Pushing the thin red line into public view

By , agencyfaqs!, Mumbai | In OOH News | December 07, 2007
OOH Media has launched an audiovisual campaign on HIV/AIDS awareness on its OOH screens across India

The HIV/AIDS & #BANNER1 & # awareness season is on and brings with it a spate of activity to help the fight against the virus. As one of the worst affected nations in the world, it is rightly believed that not enough can be said on HIV/AIDS in India.

Out of home agency OOH Media (of Ishan Raina fame) has initiated a campaign called The Thin Red Line on HIV/AIDS awareness. The campaign comprises four audiovisual advertisements to be released through December - the HIV/AIDS awareness month - on all its screens across India.

The ads, conceptualised inhouse by OOH Media, are four different informative messages on HIV/AIDS, threaded together with one common creative thought. 'The thin red line' has an enigmatic value which connotes a lateral element in each of the four ads.

The first ad is about the HIV story. The visual animation comprises a green lifeline running along a normal course, signifying a heartbeat. Suddenly, the lifeline reads 'HIV' and is interjected by a flat, red vertical line forming a + (thereby, implying HIV+). Meanwhile, the heartbeat sound crashes and there's silence. The copy appears, 'There is a thin red line between + and -. AIDS is fatal. Protect yourself against AIDS.' The thin red line is communicated here through the difference between being HIV positive and HIV negative.

The second ad communicates the importance of using sterilised syringes. It shows a world map in white, with a syringe marked HIV+. The thin red needle of the syringe is gradually injecting the map with red colour and the copy reads, 'Every 5.5. seconds, someone somewhere gets infected with HIV. There is a thin red line between infected and uninfected. Protect yourself against AIDS. Always use a sterilised syringe.'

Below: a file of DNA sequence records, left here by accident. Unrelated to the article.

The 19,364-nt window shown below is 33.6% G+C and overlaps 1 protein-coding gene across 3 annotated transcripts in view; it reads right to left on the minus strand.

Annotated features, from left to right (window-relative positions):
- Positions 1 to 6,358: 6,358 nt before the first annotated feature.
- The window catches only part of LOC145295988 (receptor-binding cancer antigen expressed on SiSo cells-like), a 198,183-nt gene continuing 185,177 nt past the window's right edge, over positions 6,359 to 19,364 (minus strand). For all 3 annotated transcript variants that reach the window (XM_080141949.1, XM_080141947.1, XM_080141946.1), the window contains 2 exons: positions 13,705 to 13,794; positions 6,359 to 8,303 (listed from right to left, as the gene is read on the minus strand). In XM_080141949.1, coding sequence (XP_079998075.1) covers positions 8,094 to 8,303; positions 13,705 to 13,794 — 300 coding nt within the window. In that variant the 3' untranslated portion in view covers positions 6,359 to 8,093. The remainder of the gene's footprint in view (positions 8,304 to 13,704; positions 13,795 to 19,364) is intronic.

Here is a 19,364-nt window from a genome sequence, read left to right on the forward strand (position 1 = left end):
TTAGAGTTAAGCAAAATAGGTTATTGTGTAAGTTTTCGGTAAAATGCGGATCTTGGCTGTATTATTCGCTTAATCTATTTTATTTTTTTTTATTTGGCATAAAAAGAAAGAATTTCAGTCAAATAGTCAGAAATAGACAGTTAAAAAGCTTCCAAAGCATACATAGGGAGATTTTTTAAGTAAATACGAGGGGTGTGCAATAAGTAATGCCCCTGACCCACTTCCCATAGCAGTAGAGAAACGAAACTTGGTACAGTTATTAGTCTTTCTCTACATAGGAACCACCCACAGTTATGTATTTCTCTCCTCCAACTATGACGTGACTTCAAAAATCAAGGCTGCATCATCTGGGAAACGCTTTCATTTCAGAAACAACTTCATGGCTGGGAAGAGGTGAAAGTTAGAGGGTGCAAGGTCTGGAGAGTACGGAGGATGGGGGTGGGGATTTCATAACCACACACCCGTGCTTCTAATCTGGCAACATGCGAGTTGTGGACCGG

The vanished sindoor,
signifying death
The third ad communicates the importance of HIV tests before marriage. It shows a smiling bride, with a close-up of the bride's 'maang' filled with red sindoor (vermillion). The sindoor gradually wipes off, with the copy appearing simultaneously, 'There is a thin red line between life and death. Couples must get an HIV test done before marriage.' The thin red line is communicated by the sindoor, which is a symbol of the husband's living status.

The last ad in the series talks of the importance of condoms as protection against HIV. It shows a girl and a boy attracted to each other. A thin red line forms the boundary between the girl's and boy's bodies, with the copy reading, 'There is a thin red line between safe and unsafe. Always use a condom. Always.' Here, the thin red line is a symbol of the difference between safe and unsafe sex.

OOH Media plans to create a calendar of such special occasions and days as a part of its public service messages and project them for potential brands to sponsor. For instance, the HIV/AIDS syringe ad might be a good brand connect for a pharmaceutical brand. According to executives at OOH Media, brands need innovative ways to place themselves in the public eye. It helps the brand as well as the OOH company to raise awareness about all such issues which affect people's lives in general.

The ads will be played across 22 cities, wherever OOH Media is present, in locations visited by SEC A and B profile audiences. The ads will be played on 3,500 screens in all, reaching out to 40 million people in a month. Each ad will be played once in a loop of 12 minutes, but a different ad will run each week.

Says Niloufer Dhund, chief sales officer, OOH Media, "Such activities give an advertiser creative options for using this medium, apart from the public service bit."

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